Playing drawing hands – Drawing hands like suited connectors lose more and more value in no limit Texas hold em as the blinds increase. Increasing blinds mean fewer players per pot and increase the cost of seeing the flop and drawing on the turn and river. All those factors make suited connectors and even small pocket pairs looking to flop a set unprofitable. While you may be able to speculate with these hands at the low blinds, you’ll whittle yourself down if you remain attached to them in the middle and late stages of a poker tournament. If drawing hands are to be played at all in the later stages, you should play them aggressively pre-flop to steal uncontested pots. Do not call and passively hope to hit some kind of miracle hand late in the game.
Playing against extreme stacks – There are two types of players you want to avoid on the bubble: the extremely large stacks and the extremely short stacks. The short stacks have nothing else to lose, and they’ll be looking to gamble with a variety of hands. While eliminating players is good for the remaining players as a group, you don’t want to volunteer to play sheriff against these short stacks. The risks of being whittled down in all-in confrontations against a short stack simply aren’t worth the marginal reward of knocking a player out, unless he’s either extremely short or the very last player before the payout. As to large stacks, you generally don’t want to stand between them and a pot, unless you have a premium hand or believe you can raise them off their hand. On the bubble, the big stacks are usually loose, aggressive players who aren’t afraid to gamble. It’s usually best not to try to out-muscle these players unless you can do some damage to them. You also want to make sure they respect your play and are able to fold a hand before you try to bully a large stack out of a pot.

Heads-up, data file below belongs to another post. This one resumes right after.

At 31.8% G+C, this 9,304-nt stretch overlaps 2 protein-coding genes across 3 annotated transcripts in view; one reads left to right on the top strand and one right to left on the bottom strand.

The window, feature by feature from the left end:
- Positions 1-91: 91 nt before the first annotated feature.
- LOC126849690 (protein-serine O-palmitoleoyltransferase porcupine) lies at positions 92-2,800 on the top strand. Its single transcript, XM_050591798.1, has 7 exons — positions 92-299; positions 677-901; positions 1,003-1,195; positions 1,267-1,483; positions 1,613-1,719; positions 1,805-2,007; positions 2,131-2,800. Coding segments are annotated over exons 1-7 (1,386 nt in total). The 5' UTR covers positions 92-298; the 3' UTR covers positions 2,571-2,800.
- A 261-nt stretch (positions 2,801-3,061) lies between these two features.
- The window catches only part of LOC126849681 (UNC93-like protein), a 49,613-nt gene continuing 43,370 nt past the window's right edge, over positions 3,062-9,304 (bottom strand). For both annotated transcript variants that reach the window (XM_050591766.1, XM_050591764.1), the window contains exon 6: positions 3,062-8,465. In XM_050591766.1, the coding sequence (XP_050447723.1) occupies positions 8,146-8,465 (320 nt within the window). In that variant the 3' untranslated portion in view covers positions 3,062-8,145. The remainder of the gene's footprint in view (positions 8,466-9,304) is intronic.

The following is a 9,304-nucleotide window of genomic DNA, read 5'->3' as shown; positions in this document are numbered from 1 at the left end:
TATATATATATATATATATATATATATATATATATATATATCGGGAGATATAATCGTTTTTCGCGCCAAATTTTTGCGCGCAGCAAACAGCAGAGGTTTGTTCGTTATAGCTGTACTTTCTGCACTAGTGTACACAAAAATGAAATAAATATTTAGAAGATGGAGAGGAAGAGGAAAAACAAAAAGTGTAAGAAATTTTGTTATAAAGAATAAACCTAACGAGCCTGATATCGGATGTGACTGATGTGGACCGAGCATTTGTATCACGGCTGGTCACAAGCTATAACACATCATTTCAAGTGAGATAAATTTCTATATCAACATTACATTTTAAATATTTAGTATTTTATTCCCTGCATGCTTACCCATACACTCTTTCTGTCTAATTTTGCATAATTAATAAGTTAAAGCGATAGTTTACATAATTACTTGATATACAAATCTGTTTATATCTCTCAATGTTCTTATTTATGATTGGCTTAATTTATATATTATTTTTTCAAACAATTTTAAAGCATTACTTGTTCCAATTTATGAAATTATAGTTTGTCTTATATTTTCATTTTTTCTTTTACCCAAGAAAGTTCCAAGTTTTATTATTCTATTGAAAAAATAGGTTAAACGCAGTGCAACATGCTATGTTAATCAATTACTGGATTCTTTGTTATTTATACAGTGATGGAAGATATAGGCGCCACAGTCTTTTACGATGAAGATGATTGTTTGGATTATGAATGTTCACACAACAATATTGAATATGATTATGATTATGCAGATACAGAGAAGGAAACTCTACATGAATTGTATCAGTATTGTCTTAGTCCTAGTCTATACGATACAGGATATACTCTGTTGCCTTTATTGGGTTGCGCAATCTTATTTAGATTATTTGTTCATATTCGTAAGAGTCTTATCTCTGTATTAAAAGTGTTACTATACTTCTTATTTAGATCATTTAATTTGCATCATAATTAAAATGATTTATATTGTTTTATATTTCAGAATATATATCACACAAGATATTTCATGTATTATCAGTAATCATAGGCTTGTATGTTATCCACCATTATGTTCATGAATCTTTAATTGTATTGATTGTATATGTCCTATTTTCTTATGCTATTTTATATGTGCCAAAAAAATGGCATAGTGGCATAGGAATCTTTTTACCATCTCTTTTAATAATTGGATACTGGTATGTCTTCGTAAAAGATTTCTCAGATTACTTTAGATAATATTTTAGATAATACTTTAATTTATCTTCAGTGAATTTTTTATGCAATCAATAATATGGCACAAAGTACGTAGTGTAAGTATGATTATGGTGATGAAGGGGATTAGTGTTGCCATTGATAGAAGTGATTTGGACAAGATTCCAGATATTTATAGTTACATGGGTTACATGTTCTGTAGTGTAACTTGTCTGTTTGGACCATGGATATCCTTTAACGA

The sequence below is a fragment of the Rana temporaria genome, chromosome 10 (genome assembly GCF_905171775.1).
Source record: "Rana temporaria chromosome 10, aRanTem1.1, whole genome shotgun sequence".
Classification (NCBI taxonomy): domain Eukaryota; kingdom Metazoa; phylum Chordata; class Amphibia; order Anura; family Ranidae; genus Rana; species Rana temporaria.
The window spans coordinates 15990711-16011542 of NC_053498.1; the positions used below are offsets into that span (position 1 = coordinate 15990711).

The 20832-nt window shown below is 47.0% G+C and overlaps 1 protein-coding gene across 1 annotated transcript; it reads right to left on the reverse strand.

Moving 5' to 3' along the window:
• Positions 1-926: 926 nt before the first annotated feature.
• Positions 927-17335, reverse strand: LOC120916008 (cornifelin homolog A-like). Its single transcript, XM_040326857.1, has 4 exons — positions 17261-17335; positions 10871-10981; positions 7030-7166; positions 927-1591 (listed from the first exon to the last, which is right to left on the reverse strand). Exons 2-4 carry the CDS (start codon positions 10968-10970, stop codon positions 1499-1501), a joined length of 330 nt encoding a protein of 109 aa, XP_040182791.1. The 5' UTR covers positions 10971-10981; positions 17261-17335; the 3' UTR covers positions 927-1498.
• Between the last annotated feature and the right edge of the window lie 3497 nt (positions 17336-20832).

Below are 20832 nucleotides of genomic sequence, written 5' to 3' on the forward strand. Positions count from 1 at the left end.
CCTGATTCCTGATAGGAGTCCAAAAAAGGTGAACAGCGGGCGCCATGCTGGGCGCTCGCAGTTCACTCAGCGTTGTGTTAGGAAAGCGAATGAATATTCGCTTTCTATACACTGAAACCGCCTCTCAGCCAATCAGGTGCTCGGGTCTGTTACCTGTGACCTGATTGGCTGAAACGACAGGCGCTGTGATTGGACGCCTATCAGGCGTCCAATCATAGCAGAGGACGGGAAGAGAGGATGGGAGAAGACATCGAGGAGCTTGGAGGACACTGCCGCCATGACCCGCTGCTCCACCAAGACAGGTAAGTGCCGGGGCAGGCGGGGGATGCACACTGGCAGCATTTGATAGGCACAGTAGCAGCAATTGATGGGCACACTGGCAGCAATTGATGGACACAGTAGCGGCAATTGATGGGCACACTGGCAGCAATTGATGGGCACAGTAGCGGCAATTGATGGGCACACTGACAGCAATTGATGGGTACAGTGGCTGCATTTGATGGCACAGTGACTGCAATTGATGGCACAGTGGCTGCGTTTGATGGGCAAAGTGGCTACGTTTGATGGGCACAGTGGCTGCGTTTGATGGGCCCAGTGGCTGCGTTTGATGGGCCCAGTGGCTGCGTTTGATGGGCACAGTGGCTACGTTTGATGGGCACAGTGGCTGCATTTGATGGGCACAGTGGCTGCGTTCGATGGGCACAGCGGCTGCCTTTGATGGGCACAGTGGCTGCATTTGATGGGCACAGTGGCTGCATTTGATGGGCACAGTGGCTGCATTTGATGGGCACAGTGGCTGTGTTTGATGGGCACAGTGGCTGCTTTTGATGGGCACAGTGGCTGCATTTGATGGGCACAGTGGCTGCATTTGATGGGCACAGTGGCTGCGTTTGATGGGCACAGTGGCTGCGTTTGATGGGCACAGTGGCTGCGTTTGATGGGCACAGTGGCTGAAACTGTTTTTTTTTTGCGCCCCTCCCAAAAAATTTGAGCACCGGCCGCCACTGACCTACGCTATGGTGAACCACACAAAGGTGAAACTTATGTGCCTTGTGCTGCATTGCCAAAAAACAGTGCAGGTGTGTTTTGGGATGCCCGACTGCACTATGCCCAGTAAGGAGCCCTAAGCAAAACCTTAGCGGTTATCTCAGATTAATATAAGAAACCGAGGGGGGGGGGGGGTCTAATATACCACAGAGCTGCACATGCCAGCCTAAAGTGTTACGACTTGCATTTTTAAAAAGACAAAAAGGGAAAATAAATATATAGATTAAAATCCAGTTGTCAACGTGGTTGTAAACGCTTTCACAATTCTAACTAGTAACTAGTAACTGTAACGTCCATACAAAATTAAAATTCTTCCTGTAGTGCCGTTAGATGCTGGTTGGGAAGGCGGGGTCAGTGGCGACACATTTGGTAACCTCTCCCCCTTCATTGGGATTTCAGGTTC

Failing to play position – Always raise in position (unless you’re facing an extreme stack). If it’s folded around to you in the small blind, you will almost always want to attack the big blind unless you’re extremely weak and the big blind is extremely loose. On the bubble, it’s often the first player to bet that will take down the pot. When it’s folded around to you and you’re acting in position, it’s a huge mistake to fold. Pay no attention to your cards. Instead, look at the relative chip stacks and what you know of the players at your table. If there’s a better than even chance you can steal this pot, then make your move. You might get challenged, but if you make a less than standard raise you won’t lose too much if you have to fold. Plus, when you really have a hand, you’ll get paid off nicely. By being constantly aggressive, your opponents won’t know when it’s safe to make a stand against you.